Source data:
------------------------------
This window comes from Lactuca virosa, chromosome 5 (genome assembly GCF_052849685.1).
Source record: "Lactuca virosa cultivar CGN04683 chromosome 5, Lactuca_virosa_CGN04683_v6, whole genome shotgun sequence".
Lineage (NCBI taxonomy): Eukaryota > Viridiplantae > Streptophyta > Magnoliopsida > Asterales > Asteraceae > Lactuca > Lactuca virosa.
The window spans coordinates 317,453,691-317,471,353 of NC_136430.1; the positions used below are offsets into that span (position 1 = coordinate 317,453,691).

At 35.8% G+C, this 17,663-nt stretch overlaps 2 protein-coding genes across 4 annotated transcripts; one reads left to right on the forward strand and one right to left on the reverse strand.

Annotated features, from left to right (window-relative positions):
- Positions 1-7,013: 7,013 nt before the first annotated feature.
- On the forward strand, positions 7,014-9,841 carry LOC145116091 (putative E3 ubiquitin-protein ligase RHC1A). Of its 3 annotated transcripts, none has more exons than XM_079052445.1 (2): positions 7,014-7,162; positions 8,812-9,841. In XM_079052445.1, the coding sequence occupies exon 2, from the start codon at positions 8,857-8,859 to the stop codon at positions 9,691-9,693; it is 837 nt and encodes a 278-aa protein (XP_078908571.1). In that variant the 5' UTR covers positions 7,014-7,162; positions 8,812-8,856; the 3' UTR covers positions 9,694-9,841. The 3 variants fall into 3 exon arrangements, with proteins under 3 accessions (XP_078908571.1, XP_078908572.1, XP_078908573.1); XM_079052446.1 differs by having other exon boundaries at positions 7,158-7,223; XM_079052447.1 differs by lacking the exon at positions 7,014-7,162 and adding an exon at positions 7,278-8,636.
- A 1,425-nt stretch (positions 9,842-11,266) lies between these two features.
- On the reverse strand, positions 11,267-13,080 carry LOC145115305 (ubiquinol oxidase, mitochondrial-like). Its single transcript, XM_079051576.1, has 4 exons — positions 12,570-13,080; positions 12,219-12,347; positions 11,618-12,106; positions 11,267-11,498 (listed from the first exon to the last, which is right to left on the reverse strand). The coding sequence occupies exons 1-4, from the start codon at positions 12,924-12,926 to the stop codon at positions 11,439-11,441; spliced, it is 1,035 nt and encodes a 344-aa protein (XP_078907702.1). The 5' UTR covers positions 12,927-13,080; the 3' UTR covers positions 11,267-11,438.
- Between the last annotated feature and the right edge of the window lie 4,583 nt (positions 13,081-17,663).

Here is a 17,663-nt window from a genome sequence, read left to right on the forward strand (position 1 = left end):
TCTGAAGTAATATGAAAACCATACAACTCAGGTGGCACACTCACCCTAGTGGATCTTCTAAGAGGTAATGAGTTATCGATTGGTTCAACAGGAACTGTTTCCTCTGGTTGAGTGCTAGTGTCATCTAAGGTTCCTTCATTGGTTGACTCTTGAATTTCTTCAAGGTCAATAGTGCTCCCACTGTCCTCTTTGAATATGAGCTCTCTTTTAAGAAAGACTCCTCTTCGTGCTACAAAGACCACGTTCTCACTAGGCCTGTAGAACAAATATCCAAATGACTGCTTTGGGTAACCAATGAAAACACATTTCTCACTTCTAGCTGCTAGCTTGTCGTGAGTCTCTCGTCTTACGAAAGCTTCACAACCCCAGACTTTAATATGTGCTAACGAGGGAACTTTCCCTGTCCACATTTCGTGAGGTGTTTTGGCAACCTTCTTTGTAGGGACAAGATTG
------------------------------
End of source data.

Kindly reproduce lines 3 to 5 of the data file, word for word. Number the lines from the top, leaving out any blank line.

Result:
Lineage (NCBI taxonomy): Eukaryota > Viridiplantae > Streptophyta > Magnoliopsida > Asterales > Asteraceae > Lactuca > Lactuca virosa.
The window spans coordinates 317,453,691-317,471,353 of NC_136430.1; the positions used below are offsets into that span (position 1 = coordinate 317,453,691).

At 35.8% G+C, this 17,663-nt stretch overlaps 2 protein-coding genes across 4 annotated transcripts; one reads left to right on the forward strand and one right to left on the reverse strand.